Jansen pointed out, “And the $100 million does not come from the public school budget, number one and $100 million is a drop in the bucket.”

Barkdoll noted, “It’s a fraction of a fraction in the context of a $45.5 billion state budget and it’s amazing that this $100 million issue is jamming up the works for everyone. These vouchers are fairly nominal. These are not massive vouchers that these families would get to go to prestigious boarding schools. A lot of these would be used for local parochial schools, other schools and this is mainly Philadelphia and Pittsburgh, but the idea is that it would allow these parents that choice to remove their kids from a failing problematic school and get them into something that the parents think that the child would be more successful. They could get the better training and education they would need to get on a path for success in life.”

When all of this is put into the discussion that the proposed state budget has an eight percent overall increase in education spending – close to more than $100 million addition – you have to wonder why this school voucher program is even an issue. 

Ryan said, “Frankly these lawmakers and these educators in these unions should be embarrassed that there are 15 percent worst performing schools. That alone should infuriate you. How could we have that at $25,000 a kid in Pennsylvania? It just breaks my heart. It deserves to be said over and over and over until the people get it that this is Democrats. This is not Republicans. This is Democrats and Josh Shapiro.”

Barkdoll said, “The irony is remember, Democrats, they’re angry about this. Josh Shapiro ran on this platform. He wanted school choice in Pennsylvania. It was a key plank of his platform for governor. He reportedly negotiated this term with the Senate Republicans and everyone was on board with it. It’s when it got to the House that it went sideways. We shouldn’t lose sight of the fact that it is these kids, these are the poorest of the poor kids in the lowest 15 percent of performing school districts in Pennsylvania. Those kids are the ones that are slipping through the cracks of our system and long term, we all pay for that because think about it if these kids aren’t on a track for success, they are more likely going to need all sorts of social safety net programs throughout their life. Well, that’s a financial burden on the federal, the state, the local government. We all end up paying for that. So some of the idea behind this is if we can intercept these kids early, long term, all of us benefit from these kids also benefiting over the course of their life.”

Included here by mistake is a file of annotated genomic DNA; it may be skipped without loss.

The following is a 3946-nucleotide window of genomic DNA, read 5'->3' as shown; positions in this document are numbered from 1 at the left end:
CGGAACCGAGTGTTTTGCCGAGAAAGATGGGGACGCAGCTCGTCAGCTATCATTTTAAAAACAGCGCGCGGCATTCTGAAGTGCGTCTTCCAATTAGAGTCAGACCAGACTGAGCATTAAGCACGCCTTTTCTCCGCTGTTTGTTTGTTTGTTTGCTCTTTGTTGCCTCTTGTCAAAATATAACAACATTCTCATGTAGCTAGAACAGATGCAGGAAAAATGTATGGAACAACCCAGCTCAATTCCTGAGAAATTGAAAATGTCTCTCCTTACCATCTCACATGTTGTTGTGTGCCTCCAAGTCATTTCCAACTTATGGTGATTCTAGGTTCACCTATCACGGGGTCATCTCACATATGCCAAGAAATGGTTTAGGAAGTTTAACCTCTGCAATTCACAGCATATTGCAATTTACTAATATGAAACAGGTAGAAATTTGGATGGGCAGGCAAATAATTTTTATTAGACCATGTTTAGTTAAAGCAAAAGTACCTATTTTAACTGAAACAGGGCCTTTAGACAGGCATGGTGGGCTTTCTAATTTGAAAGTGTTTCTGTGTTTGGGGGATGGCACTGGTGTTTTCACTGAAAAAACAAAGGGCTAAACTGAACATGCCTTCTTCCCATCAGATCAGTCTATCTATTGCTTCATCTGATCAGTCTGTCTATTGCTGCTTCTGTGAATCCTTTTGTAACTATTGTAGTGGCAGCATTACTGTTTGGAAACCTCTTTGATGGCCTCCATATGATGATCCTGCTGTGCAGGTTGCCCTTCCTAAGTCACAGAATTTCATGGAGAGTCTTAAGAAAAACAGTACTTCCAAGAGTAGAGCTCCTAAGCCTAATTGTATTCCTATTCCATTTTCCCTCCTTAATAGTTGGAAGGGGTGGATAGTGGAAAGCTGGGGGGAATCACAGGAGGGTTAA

Interestingly, there has been some debate over whether or not a deal with the PA Senate was ever actually made. 

Schemel explained, “The House Majority Leader Matt Bradford, a Democrat out of Philadelphia, yesterday or the day before had an op ed piece in the Tribune where he said look, there was never a deal. He said this notion that Republicans are pushing that there was a deal between the governor on this Lifeline Scholarship for the budget is not true. That was never a deal because we were never part of it. So the plot thickens. Only three people in the state of Pennsylvania know. The governor knows Joe Pittman, the Majority Leader of the Senate knows and then presumably Matt Bradford, the Majority Leader in the House would know because those are the three people that would have been in on whatever the discussions were.”